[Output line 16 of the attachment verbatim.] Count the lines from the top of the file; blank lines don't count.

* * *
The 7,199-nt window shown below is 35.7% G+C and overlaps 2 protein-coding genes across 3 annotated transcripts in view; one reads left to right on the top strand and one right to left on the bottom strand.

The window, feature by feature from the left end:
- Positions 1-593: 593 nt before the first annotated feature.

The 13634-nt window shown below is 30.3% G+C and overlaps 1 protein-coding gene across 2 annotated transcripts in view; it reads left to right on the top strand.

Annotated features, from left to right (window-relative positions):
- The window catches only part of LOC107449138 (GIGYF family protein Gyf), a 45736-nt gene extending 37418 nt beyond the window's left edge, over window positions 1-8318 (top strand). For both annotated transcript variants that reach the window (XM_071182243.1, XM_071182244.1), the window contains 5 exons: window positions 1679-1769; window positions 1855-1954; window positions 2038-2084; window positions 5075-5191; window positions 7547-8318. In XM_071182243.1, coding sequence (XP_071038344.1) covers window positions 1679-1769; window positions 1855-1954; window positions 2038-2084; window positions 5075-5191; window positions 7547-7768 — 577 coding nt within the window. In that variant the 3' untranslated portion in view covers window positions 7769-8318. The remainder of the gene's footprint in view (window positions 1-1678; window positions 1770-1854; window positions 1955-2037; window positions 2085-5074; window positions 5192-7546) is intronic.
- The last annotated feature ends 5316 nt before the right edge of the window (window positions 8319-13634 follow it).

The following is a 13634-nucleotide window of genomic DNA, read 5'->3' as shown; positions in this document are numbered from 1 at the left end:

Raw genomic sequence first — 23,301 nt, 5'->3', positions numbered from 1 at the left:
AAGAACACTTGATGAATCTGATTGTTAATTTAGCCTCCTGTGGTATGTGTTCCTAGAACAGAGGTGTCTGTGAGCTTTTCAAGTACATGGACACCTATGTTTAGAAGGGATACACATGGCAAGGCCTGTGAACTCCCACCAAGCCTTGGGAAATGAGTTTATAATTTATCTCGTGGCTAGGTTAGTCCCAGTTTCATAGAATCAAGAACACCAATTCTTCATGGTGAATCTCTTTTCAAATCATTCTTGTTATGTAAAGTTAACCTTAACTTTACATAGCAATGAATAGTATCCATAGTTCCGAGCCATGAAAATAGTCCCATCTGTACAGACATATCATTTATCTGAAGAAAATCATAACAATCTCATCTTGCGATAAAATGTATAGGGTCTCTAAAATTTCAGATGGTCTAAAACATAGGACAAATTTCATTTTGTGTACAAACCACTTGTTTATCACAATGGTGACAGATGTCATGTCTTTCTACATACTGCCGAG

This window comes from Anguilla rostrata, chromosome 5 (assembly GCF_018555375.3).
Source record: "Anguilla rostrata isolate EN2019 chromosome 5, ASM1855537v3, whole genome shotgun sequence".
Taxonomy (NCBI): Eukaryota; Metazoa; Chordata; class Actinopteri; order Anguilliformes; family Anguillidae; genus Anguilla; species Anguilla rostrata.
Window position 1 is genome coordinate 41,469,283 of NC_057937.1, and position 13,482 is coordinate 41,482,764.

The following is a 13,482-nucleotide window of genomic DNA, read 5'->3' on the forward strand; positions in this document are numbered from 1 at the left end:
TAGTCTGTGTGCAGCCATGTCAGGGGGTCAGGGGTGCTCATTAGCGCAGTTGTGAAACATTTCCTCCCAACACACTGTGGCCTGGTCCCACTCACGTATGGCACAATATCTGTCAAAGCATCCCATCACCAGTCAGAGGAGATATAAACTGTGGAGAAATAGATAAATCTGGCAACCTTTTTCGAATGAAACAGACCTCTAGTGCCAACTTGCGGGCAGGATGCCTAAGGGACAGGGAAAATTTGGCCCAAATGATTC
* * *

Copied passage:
TAGTCTGTGTGCAGCCATGTCAGGGGGTCAGGGGTGCTCATTAGCGCAGTTGTGAAACATTTCCTCCCAACACACTGTGGCCTGGTCCCACTCACGTATGGCACAATATCTGTCAAAGCATCCCATCACCAGTCAGAGGAGATATAAACTGTGGAGAAATAGATAAATCTGGCAACCTTTTTCGAATGAAACAGACCTCTAGTGCCAACTTGCGGGCAGGATGCCTAAGGGACAGGGAAAATTTGGCCCAAATGATTC